Communalism as discourse: Exploring power/knowledge in Gujarat riots of 2002
This paper looks at communalism as a discourse, rather than using causal-based explanations, to understand how knowledge around communal issues are maintained and circulated through various institutions and practices to serve the interest of those in power.
This paper explores the communal violence in Gujarat during 2002. It argues for communalism to be conceptualized as a discourse and understand how knowledge regarding communal issues are produced. The research deals with Hindu Communalism led by the Sangh Parivar ('the Sangh') in the case of Gujarat. The Sangh Parivar is led by Rashtriya Swayamsevak Sangh (RSS), and its affiliated organizations include the Bhartiya Janta Party (BJP), Vishwa Hindu Parishad (VHP), Bajrang Dal, and Rashtriyasevika Samiti. It has sustained ideological propaganda against minority communities. This paper uses Foucault’s power/knowledge framework to understand how the Sangh used symbols, ideologies, institutions, and identities during the riots in Gujarat. By using these four 'I's the paper will seek answers to 1: how the Sangh managed to mobilize people on lines of religion. 2: how the Sangh prevents other political movements, other than on lines of religion, from becoming more dominant. It enables us to move beyond a causal understanding of the issue of communalism and communal violence. The paper begins by problematising single causal explanations of communalism and arguing why studying communalism as a discourse would provide a more complete understanding. It also provides a background of Hindu communalism in India and the Godhra riots followed by an analysis of how symbols, ideologies, institutions, and identities were employed. It argues that the Sangh managed to justify sexual violence and destruction of mosques due to the way it symbolized women and mosques, as well as the identity it created of Muslims.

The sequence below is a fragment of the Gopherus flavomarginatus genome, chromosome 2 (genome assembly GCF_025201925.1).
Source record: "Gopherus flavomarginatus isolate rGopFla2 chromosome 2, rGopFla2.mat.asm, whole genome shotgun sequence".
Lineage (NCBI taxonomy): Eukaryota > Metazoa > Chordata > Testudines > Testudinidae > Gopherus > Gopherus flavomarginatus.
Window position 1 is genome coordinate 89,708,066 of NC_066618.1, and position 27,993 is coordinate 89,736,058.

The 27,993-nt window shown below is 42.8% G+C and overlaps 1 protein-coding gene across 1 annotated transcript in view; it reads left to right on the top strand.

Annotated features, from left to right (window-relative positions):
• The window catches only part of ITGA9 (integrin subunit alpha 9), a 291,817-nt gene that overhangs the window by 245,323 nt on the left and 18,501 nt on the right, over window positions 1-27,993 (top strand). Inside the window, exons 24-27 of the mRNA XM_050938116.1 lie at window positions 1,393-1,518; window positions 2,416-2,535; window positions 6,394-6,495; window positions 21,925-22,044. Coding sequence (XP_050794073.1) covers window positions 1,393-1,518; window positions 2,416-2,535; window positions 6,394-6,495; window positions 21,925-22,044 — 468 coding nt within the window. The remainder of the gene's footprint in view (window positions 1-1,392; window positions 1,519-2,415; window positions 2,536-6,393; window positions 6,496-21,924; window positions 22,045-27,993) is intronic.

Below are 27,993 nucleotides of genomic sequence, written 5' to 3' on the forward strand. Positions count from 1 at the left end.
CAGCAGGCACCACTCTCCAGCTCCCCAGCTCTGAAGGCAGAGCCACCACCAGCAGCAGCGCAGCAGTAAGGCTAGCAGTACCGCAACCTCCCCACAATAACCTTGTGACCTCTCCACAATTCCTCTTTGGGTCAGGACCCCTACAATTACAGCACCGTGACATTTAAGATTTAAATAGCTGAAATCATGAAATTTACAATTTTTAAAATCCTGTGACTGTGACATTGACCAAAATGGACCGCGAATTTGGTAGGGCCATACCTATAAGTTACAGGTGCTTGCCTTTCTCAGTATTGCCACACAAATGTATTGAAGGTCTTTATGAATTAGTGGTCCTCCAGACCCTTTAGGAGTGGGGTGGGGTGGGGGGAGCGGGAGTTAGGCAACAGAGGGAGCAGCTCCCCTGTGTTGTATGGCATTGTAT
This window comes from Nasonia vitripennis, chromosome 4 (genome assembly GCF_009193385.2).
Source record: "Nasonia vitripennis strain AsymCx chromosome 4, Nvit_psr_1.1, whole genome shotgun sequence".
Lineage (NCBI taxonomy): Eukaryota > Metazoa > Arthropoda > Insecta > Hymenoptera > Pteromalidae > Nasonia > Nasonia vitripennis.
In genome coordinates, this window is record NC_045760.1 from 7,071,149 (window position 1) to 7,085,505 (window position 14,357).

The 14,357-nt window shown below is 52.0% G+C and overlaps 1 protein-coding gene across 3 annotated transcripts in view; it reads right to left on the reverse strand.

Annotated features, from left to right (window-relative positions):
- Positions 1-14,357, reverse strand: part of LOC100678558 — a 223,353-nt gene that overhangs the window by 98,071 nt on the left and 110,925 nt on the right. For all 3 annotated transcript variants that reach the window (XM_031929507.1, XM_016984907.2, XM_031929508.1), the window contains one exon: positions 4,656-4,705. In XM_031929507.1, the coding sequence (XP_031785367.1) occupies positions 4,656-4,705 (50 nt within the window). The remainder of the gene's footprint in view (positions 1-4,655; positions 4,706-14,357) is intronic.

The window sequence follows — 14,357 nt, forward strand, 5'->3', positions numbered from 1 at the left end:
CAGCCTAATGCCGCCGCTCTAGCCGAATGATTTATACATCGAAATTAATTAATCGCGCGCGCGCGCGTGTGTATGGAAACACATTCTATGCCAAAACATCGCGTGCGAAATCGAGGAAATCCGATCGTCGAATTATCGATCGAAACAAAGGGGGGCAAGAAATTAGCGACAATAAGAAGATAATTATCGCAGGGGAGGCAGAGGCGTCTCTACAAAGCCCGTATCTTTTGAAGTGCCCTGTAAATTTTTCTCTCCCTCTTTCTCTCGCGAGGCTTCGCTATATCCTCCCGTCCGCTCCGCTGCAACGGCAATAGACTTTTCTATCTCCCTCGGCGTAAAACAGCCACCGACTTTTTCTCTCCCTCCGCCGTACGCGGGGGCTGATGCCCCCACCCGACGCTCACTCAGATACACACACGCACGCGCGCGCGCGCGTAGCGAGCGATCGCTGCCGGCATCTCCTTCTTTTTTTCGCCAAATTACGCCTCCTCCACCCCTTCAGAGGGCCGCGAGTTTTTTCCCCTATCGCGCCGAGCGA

This paper was presented at the Emancipatory Rural Politics Initiative (ERPI) 2018 Conference: "Authoritarian Populism and the Rural World"